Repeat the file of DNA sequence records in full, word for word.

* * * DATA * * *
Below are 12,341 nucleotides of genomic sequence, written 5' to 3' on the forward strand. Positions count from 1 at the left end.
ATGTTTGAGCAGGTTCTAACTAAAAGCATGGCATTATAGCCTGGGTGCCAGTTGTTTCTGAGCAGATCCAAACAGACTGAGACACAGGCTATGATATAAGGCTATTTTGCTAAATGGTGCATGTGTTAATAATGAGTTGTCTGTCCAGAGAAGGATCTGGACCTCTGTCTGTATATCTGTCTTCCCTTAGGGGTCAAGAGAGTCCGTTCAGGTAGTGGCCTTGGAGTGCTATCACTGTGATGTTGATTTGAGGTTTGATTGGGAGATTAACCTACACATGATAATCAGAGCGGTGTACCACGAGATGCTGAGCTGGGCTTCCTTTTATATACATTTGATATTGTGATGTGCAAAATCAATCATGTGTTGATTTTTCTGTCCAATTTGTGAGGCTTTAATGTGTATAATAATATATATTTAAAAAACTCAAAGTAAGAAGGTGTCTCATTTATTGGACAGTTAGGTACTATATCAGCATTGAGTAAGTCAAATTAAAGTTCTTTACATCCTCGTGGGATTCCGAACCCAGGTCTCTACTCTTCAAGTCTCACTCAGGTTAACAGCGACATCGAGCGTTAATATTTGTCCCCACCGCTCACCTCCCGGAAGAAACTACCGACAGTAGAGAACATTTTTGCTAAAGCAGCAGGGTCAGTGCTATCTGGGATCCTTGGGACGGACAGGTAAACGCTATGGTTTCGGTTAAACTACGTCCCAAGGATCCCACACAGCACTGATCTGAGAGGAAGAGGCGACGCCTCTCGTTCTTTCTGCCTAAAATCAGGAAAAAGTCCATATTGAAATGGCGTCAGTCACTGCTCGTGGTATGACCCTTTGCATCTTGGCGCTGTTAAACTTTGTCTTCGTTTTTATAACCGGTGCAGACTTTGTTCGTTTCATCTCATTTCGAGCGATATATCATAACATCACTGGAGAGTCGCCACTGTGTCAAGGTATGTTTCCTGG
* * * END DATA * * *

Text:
Below are 12,341 nucleotides of genomic sequence, written 5' to 3' on the forward strand. Positions count from 1 at the left end.
ATGTTTGAGCAGGTTCTAACTAAAAGCATGGCATTATAGCCTGGGTGCCAGTTGTTTCTGAGCAGATCCAAACAGACTGAGACACAGGCTATGATATAAGGCTATTTTGCTAAATGGTGCATGTGTTAATAATGAGTTGTCTGTCCAGAGAAGGATCTGGACCTCTGTCTGTATATCTGTCTTCCCTTAGGGGTCAAGAGAGTCCGTTCAGGTAGTGGCCTTGGAGTGCTATCACTGTGATGTTGATTTGAGGTTTGATTGGGAGATTAACCTACACATGATAATCAGAGCGGTGTACCACGAGATGCTGAGCTGGGCTTCCTTTTATATACATTTGATATTGTGATGTGCAAAATCAATCATGTGTTGATTTTTCTGTCCAATTTGTGAGGCTTTAATGTGTATAATAATATATATTTAAAAAACTCAAAGTAAGAAGGTGTCTCATTTATTGGACAGTTAGGTACTATATCAGCATTGAGTAAGTCAAATTAAAGTTCTTTACATCCTCGTGGGATTCCGAACCCAGGTCTCTACTCTTCAAGTCTCACTCAGGTTAACAGCGACATCGAGCGTTAATATTTGTCCCCACCGCTCACCTCCCGGAAGAAACTACCGACAGTAGAGAACATTTTTGCTAAAGCAGCAGGGTCAGTGCTATCTGGGATCCTTGGGACGGACAGGTAAACGCTATGGTTTCGGTTAAACTACGTCCCAAGGATCCCACACAGCACTGATCTGAGAGGAAGAGGCGACGCCTCTCGTTCTTTCTGCCTAAAATCAGGAAAAAGTCCATATTGAAATGGCGTCAGTCACTGCTCGTGGTATGACCCTTTGCATCTTGGCGCTGTTAAACTTTGTCTTCGTTTTTATAACCGGTGCAGACTTTGTTCGTTTCATCTCATTTCGAGCGATATATCATAACATCACTGGAGAGTCGCCACTGTGTCAAGGTATGTTTCCTGG